Wednesday, May 13, 2015

Expanding Beyond Your Core Business Model

History is laden with examples of businesses that have broadened their repertoire of products and services, yielding both remarkable successes and monumental failures. On the other hand, there is really no such thing as “playing it safe.” Just as many companies have foundered by deviating too far, too fast from their traditional business model, others have lost their edge by hewing too closely to convention, like old dogs that failed to learn new tricks. A famous example of the latter is Smith-Corona, which by the 1980s had firmly established itself as the world’s premier manufacturer of typewriters, only to watch its signal technology fade into obsolescence due to the advancement of the personal computer.

Of course, the prospect of expanding a business model is daunting, and the temptation of risk-aversion is strong. But the choice to “stick with the core” entails its own risks. There are no guarantees. But there are strategies companies can employ that will enhance the probability of a successful transition or expansion.

Assess your current capabilities. Where does your business excel? What can you do better?

If you’re running a profitable business already, it’s a sign that your clientele values what you have to offer. Take the time to realistically determine your strengths and weaknesses as an organization, and where they stack up against your major competitors. Equally important, stay abreast of any new techniques, technologies, and business opportunities that your competitors may be exploring.

In his influential book Understanding Media, cultural analyst Marshall McLuhan advanced the thesis that technology—including tools, vehicles, and furniture (which he broadly defines as “media”)—are effective extensions of the human body and mind, geared toward a particular purpose. Using this concept as a framework for analysis, we can infer that a successful transition from one medium to another requires organizations to first recognize a distinction between what they provide, and the means (media) by which they provide it.

For example, the best restaurants are not exclusively in the business of serving food; they afford customers a social, environmental, and gastronomic experience. The technology corporation IBM is not merely a manufacturer of computers and software; its primary purpose is to facilitate the storage and transfer of vast amounts of information. Computers are a medium which serves that end.

Think about the primary purpose of your business, and the experience you would like your customers to have. Are there easier, more efficient, or more cost-effective ways to achieve that goal? What are the tools, or media, at your disposal?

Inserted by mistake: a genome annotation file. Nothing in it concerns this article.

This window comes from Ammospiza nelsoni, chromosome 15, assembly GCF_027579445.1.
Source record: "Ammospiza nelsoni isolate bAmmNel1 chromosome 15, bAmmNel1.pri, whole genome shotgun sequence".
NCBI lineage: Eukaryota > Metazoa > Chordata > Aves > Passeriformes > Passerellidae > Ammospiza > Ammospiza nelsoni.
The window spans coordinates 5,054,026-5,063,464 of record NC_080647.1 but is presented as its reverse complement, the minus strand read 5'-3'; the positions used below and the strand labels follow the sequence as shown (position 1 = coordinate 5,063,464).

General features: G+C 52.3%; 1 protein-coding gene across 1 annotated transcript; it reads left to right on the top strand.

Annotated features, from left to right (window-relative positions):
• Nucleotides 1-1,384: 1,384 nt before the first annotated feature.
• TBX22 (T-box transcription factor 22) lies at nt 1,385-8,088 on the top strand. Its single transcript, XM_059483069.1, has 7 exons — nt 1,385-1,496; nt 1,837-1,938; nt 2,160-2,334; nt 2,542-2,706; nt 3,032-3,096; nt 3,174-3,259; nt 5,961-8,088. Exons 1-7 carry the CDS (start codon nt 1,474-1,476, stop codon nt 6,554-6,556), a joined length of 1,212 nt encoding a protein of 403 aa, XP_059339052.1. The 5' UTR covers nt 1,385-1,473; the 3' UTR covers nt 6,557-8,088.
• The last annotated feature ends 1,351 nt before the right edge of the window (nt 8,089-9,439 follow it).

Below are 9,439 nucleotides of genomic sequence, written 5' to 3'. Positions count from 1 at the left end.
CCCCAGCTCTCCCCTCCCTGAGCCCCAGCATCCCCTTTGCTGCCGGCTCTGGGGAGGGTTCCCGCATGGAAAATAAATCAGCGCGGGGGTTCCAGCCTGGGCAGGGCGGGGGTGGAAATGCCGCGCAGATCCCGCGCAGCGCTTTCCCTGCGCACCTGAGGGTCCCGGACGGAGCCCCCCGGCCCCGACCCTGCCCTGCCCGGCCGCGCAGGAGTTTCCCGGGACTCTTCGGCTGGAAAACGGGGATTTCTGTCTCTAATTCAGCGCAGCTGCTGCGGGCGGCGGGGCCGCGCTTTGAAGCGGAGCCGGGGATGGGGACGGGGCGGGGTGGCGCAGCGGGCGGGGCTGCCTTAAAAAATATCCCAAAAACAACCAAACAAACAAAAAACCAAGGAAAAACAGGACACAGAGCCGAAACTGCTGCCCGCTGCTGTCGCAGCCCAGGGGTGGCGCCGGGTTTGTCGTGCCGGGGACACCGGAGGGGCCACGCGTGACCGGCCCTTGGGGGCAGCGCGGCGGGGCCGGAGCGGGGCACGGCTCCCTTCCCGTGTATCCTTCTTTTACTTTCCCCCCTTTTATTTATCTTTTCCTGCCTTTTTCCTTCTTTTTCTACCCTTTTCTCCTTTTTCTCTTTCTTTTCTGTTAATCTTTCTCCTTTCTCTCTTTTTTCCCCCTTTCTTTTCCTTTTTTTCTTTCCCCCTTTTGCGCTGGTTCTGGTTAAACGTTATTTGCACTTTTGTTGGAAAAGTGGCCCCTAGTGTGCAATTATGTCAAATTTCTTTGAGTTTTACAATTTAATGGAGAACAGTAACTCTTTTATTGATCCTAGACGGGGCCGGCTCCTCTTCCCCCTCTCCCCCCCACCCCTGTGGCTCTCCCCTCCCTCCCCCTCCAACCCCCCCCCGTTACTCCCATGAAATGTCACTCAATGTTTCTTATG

Seek out windows of opportunity.

Once you have a clear idea of the raison d’ĂȘtre of your business, you can think about broadening the range of products and services on offer. Amazon, which began as an online book retailer, now distributes DVDs, music, and even fashion accessories. Netflix, once a mail-order DVD rental service that came close to bankruptcy, is now a highly profitable video-on-demand website with an increasingly global customer base. Both companies recognized that they were in the business not only of moving product, but of catering to the lifestyles of busy professionals by providing easy, convenient gateways for shopping and entertainment.

Do your research first.
Occasionally, the opportunity to open up a niche or neglected market presents itself, if you are fortunate or imaginative enough to find prospective customers who are underserved, or to devise a technique that hasn’t been tried yet. But in most transitions or expansions to new markets, you’ll find an established group of firms with a strong foothold. Invariably, those competitors will tenaciously resist your attempts to siphon away their clientele, and will have the advantages of experience, skill, infrastructure, existing relationships, and inside knowledge on their side.

This is why advance research is so important. Before you embark upon a new endeavour, survey the terrain. Get to know your prospective customers and their needs and habits. Identify and examine the most prominent incumbents in the industry, and understand why they are successful.

If you’ve done your homework, feel confident that you can offer a better deal than what’s already on the table in your target market, have a viable business plan, and have secured the capital and cash flow you need, then you’re ready to make a move.

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